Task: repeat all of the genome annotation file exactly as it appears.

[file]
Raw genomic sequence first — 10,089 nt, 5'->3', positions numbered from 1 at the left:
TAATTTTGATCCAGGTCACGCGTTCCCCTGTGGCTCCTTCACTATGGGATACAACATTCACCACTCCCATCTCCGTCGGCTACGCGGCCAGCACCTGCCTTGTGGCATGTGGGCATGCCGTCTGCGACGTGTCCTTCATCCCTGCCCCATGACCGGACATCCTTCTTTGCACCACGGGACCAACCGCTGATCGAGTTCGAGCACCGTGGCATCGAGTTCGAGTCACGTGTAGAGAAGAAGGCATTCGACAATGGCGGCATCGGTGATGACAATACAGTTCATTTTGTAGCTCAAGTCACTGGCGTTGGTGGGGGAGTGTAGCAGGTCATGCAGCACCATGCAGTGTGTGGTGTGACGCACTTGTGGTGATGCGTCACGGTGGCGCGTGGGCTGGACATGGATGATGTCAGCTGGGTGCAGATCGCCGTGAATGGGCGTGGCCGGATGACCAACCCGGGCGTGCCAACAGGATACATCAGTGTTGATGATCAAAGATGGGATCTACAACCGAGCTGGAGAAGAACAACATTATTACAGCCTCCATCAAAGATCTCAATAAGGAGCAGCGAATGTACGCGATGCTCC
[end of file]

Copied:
Raw genomic sequence first — 10,089 nt, 5'->3', positions numbered from 1 at the left:
TAATTTTGATCCAGGTCACGCGTTCCCCTGTGGCTCCTTCACTATGGGATACAACATTCACCACTCCCATCTCCGTCGGCTACGCGGCCAGCACCTGCCTTGTGGCATGTGGGCATGCCGTCTGCGACGTGTCCTTCATCCCTGCCCCATGACCGGACATCCTTCTTTGCACCACGGGACCAACCGCTGATCGAGTTCGAGCACCGTGGCATCGAGTTCGAGTCACGTGTAGAGAAGAAGGCATTCGACAATGGCGGCATCGGTGATGACAATACAGTTCATTTTGTAGCTCAAGTCACTGGCGTTGGTGGGGGAGTGTAGCAGGTCATGCAGCACCATGCAGTGTGTGGTGTGACGCACTTGTGGTGATGCGTCACGGTGGCGCGTGGGCTGGACATGGATGATGTCAGCTGGGTGCAGATCGCCGTGAATGGGCGTGGCCGGATGACCAACCCGGGCGTGCCAACAGGATACATCAGTGTTGATGATCAAAGATGGGATCTACAACCGAGCTGGAGAAGAACAACATTATTACAGCCTCCATCAAAGATCTCAATAAGGAGCAGCGAATGTACGCGATGCTCC